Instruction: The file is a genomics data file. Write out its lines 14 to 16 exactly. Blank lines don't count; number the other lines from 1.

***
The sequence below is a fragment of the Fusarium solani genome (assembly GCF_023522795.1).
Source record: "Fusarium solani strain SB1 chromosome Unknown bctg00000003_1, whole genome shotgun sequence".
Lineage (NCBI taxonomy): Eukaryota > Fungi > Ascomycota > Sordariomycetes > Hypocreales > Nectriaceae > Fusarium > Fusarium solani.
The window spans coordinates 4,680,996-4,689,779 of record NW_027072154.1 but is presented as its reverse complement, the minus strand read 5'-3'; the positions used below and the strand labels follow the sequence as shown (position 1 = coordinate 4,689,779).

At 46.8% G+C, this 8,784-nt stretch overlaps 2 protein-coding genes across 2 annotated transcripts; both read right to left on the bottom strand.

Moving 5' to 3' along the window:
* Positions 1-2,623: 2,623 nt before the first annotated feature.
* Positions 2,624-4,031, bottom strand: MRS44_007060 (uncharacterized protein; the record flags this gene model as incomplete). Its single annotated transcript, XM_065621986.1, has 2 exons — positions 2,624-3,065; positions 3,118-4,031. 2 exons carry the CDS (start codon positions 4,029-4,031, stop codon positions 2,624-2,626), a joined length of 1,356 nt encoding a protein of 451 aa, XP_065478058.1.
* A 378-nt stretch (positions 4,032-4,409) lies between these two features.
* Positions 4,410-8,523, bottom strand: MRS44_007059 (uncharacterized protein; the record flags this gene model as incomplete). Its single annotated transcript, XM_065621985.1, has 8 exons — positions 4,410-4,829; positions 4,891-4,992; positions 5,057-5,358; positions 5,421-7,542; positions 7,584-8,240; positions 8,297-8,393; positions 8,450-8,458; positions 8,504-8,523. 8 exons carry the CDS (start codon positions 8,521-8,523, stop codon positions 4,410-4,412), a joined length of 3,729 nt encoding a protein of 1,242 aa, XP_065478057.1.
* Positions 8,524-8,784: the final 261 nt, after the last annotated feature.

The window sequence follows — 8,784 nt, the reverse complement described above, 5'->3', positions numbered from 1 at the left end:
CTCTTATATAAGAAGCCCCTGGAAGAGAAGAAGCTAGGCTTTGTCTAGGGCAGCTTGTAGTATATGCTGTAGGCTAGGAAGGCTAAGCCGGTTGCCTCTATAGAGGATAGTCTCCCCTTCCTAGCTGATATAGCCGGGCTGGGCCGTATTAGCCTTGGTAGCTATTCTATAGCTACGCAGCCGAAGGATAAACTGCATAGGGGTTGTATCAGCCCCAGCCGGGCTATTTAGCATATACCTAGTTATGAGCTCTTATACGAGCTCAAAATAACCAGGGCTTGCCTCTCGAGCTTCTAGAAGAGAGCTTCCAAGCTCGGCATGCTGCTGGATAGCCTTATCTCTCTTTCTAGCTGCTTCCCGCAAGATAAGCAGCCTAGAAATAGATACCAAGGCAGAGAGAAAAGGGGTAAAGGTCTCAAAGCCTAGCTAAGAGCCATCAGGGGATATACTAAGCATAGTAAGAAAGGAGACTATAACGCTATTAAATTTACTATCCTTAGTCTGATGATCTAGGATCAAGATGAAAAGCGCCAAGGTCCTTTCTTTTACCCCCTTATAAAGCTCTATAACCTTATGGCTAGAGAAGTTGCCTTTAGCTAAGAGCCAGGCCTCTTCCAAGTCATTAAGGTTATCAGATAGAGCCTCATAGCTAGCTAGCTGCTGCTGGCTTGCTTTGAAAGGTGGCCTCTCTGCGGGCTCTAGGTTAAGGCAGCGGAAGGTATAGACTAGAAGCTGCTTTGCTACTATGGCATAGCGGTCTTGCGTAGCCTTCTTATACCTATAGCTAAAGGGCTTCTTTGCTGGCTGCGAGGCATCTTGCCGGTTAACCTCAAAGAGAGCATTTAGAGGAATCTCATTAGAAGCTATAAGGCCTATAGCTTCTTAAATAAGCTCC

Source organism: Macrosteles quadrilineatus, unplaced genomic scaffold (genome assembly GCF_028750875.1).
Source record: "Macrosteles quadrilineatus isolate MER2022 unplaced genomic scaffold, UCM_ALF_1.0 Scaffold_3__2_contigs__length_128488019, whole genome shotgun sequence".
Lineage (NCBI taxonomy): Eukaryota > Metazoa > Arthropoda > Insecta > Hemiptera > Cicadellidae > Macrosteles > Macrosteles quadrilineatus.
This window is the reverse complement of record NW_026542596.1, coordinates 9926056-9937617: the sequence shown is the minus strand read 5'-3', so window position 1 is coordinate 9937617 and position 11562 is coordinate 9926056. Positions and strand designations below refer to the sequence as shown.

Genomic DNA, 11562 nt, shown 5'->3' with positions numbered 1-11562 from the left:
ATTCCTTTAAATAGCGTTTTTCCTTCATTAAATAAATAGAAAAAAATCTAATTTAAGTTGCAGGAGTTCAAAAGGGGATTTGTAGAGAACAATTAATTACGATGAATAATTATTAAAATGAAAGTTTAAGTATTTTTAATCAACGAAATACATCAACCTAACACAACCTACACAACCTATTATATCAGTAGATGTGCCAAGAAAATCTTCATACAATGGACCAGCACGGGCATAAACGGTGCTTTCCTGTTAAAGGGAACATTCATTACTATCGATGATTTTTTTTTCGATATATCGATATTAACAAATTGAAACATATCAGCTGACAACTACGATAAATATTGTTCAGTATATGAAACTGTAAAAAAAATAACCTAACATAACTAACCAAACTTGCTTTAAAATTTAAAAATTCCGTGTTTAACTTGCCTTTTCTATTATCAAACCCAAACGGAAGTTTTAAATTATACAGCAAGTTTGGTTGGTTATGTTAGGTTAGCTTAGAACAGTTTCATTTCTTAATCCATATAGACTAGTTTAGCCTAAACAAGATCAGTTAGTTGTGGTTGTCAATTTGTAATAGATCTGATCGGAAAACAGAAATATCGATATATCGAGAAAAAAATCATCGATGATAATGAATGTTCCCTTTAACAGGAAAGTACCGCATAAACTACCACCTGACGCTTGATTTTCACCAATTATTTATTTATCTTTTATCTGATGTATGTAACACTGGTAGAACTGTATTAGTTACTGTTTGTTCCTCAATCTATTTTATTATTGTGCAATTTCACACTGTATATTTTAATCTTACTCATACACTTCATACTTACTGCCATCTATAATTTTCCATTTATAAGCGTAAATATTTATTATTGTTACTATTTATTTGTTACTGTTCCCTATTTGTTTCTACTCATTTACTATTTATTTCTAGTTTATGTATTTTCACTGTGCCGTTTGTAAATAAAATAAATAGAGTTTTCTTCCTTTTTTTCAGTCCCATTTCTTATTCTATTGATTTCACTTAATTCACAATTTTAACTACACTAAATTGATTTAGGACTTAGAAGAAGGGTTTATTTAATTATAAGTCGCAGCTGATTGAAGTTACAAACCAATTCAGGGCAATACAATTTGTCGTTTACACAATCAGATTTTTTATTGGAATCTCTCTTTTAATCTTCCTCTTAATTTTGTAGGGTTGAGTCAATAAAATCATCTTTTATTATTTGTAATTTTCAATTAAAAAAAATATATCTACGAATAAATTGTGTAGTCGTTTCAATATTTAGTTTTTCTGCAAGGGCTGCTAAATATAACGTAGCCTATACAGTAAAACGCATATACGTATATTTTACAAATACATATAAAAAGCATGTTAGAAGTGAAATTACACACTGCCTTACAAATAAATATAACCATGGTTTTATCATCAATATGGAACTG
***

Source organism: Macrosteles quadrilineatus, unplaced genomic scaffold (genome assembly GCF_028750875.1).
Source record: "Macrosteles quadrilineatus isolate MER2022 unplaced genomic scaffold, UCM_ALF_1.0 Scaffold_3__2_contigs__length_128488019, whole genome shotgun sequence".
Lineage (NCBI taxonomy): Eukaryota > Metazoa > Arthropoda > Insecta > Hemiptera > Cicadellidae > Macrosteles > Macrosteles quadrilineatus.